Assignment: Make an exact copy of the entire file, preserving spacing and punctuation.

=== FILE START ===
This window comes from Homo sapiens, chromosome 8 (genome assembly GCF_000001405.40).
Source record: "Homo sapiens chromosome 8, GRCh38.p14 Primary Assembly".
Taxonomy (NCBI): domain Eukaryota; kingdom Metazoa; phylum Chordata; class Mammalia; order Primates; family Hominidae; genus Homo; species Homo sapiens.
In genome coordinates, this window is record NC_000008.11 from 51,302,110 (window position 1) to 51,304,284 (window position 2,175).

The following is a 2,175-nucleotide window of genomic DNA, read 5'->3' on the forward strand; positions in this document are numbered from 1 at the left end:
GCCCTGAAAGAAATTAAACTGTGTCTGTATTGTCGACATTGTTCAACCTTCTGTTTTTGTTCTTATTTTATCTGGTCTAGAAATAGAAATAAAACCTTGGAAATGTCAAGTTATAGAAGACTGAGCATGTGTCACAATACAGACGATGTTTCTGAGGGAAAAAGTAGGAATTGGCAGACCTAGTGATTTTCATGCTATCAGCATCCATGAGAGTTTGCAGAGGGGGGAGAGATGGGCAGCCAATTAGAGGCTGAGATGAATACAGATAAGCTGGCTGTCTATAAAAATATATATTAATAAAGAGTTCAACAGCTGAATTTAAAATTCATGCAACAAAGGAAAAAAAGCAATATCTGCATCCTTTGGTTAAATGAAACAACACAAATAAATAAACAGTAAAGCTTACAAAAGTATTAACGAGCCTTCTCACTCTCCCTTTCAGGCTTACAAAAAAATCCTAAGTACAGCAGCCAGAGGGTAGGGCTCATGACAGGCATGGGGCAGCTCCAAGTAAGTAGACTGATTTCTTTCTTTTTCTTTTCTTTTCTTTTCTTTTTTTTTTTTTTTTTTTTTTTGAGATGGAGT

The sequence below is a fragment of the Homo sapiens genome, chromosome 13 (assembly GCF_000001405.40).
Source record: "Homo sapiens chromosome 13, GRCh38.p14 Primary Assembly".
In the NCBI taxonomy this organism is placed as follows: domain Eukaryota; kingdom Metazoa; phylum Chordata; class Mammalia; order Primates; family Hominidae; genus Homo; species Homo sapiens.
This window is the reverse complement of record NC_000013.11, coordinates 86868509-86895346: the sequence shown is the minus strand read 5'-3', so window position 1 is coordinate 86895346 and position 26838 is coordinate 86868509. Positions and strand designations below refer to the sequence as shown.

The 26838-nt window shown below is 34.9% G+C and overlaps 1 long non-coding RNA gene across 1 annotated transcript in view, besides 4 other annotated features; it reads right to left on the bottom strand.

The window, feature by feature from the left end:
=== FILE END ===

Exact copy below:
This window comes from Homo sapiens, chromosome 8 (genome assembly GCF_000001405.40).
Source record: "Homo sapiens chromosome 8, GRCh38.p14 Primary Assembly".
Taxonomy (NCBI): domain Eukaryota; kingdom Metazoa; phylum Chordata; class Mammalia; order Primates; family Hominidae; genus Homo; species Homo sapiens.
In genome coordinates, this window is record NC_000008.11 from 51,302,110 (window position 1) to 51,304,284 (window position 2,175).

The following is a 2,175-nucleotide window of genomic DNA, read 5'->3' on the forward strand; positions in this document are numbered from 1 at the left end:
GCCCTGAAAGAAATTAAACTGTGTCTGTATTGTCGACATTGTTCAACCTTCTGTTTTTGTTCTTATTTTATCTGGTCTAGAAATAGAAATAAAACCTTGGAAATGTCAAGTTATAGAAGACTGAGCATGTGTCACAATACAGACGATGTTTCTGAGGGAAAAAGTAGGAATTGGCAGACCTAGTGATTTTCATGCTATCAGCATCCATGAGAGTTTGCAGAGGGGGGAGAGATGGGCAGCCAATTAGAGGCTGAGATGAATACAGATAAGCTGGCTGTCTATAAAAATATATATTAATAAAGAGTTCAACAGCTGAATTTAAAATTCATGCAACAAAGGAAAAAAAGCAATATCTGCATCCTTTGGTTAAATGAAACAACACAAATAAATAAACAGTAAAGCTTACAAAAGTATTAACGAGCCTTCTCACTCTCCCTTTCAGGCTTACAAAAAAATCCTAAGTACAGCAGCCAGAGGGTAGGGCTCATGACAGGCATGGGGCAGCTCCAAGTAAGTAGACTGATTTCTTTCTTTTTCTTTTCTTTTCTTTTCTTTTTTTTTTTTTTTTTTTTTTTGAGATGGAGT

The sequence below is a fragment of the Homo sapiens genome, chromosome 13 (assembly GCF_000001405.40).
Source record: "Homo sapiens chromosome 13, GRCh38.p14 Primary Assembly".
In the NCBI taxonomy this organism is placed as follows: domain Eukaryota; kingdom Metazoa; phylum Chordata; class Mammalia; order Primates; family Hominidae; genus Homo; species Homo sapiens.
This window is the reverse complement of record NC_000013.11, coordinates 86868509-86895346: the sequence shown is the minus strand read 5'-3', so window position 1 is coordinate 86895346 and position 26838 is coordinate 86868509. Positions and strand designations below refer to the sequence as shown.

The 26838-nt window shown below is 34.9% G+C and overlaps 1 long non-coding RNA gene across 1 annotated transcript in view, besides 4 other annotated features; it reads right to left on the bottom strand.

The window, feature by feature from the left end: